New Jersey Gov. Chris Christie has offered a $32.9 billion state budget aimed at helping the state recover from the destructive force of Sandy while holding the line on spending.
In an address Tuesday before the state Legislature, Christie also said New Jersey will join a growing list of states expanding Medicaid to more low-income people as part of the federal health insurance overhaul.
Participating in Medicaid expansion will give a greater number of New Jerseyans near the poverty line access to critical health services, he said.
“Expanding Medicaid by 104,000 citizens is the smart thing to do for our fiscal and public health,” he said. “Now if that ever changes because of adverse actions by the Obama Administration or broken promises, I will end it as quickly as I started it.”
The budget plan boosts school aid by almost $100 million and calls for a pilot program to give scholarship to 200 needy students in underperforming districts so they can attend classes elsewhere.
Overall, Christie says, his budget proposal is a blueprint for how to move forward.
“It holds the line on spending while funding the most important priorities like education for our kids and our reformed pension plan,” he said. “It encourages growth with tax reductions and helps us rebuild from Sandy. It continues those things that will hold down property taxes.”
The governor is proposing a $40 million Sandy contingency fund for expenses not reimbursed by the federal government.
“This is will allow us to get back on track with our small business agenda, get them back on their feet without delay. It will also allow us to continue to make progress restoring key roads and infrastructure regardless of federal timelines,” he said. “It will help us rebuild the Shore.”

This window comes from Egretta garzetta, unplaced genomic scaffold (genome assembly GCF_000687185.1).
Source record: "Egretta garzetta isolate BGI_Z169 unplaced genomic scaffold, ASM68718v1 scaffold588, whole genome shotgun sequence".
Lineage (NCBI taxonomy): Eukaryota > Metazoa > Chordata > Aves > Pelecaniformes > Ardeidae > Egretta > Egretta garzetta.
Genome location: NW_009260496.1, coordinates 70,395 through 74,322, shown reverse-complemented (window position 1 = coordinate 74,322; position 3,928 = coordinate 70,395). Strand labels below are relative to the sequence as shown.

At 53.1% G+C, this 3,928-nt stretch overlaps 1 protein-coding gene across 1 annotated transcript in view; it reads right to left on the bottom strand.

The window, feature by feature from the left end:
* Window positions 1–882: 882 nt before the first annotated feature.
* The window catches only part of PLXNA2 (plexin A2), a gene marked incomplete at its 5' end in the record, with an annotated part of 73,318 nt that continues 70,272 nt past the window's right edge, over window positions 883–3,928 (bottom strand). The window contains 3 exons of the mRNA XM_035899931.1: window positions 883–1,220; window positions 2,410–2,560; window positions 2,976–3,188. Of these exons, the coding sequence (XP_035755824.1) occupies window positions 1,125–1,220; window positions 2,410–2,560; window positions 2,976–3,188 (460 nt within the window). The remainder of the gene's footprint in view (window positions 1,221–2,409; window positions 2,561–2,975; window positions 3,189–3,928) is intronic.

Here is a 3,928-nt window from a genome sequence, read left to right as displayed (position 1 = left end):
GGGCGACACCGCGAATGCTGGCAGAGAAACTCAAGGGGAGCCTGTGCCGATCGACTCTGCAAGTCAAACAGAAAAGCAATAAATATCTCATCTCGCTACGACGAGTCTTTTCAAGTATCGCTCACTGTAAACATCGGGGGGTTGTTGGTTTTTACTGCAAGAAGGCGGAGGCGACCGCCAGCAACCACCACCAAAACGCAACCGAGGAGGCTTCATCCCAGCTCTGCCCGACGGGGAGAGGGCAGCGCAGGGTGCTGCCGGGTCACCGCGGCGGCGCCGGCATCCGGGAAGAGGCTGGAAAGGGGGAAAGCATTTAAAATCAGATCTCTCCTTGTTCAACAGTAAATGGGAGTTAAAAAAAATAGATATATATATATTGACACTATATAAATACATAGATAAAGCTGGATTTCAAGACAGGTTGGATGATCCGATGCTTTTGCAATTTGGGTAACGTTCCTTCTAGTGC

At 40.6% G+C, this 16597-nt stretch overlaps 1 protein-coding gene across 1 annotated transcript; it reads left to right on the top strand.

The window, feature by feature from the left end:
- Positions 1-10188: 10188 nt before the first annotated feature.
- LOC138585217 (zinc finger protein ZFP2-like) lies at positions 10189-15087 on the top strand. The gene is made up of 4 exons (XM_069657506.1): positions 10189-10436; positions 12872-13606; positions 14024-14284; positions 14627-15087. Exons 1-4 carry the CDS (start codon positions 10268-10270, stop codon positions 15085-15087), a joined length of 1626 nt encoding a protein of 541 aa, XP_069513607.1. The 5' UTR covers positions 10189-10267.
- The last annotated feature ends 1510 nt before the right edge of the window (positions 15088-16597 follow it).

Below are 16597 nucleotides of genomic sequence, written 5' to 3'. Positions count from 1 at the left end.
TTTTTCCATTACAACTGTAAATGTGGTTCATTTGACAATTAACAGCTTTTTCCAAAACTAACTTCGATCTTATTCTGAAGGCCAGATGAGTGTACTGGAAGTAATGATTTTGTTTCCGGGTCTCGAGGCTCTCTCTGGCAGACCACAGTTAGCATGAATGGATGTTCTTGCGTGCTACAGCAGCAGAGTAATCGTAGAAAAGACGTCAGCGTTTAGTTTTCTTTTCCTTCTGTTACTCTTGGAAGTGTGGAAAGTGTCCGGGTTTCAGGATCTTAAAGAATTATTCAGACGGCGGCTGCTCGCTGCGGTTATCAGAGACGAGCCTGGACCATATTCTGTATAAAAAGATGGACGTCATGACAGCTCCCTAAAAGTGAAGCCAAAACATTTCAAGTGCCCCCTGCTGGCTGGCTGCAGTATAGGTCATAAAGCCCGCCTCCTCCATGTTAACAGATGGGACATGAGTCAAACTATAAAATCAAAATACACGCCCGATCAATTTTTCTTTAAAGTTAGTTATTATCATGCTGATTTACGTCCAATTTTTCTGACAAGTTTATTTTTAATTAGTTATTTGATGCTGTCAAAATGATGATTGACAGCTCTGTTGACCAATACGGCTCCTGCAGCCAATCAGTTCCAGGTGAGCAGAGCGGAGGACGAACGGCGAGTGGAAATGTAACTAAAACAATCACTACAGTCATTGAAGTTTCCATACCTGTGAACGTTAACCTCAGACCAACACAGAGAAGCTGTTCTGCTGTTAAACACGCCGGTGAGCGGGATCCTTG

Mixed reaction from Democrats
Democrats who control the New Jersey Legislature say they’re pleased Christie’s budget plan increases education aid and that he’s agreed the state will participate in an expansion of Medicaid to give more low-income residents access to health care.
But Assembly Budget Committee Chairman Vinnie Prieto says the Democrats are disappointed the administration is delaying Homestead Benefits by three months until August.
“We shouldn’t be doing it on the back of the people that are most vulnerable and pushing off until next year what you have to do this year,” said Prieto, D-Hudson. “Maybe if we would have had early-on hearings, we could have figured out how to not work with a gimmick and push it off until next year.”
The Democrats also criticized Christie for failing to mention the state’s high unemployment rate during his budget address and not saying more about reducing property taxes.
It will be up to the Democratic-led Legislature to review the budget plan and negotiate a compromise with the administration before the new fiscal year begins.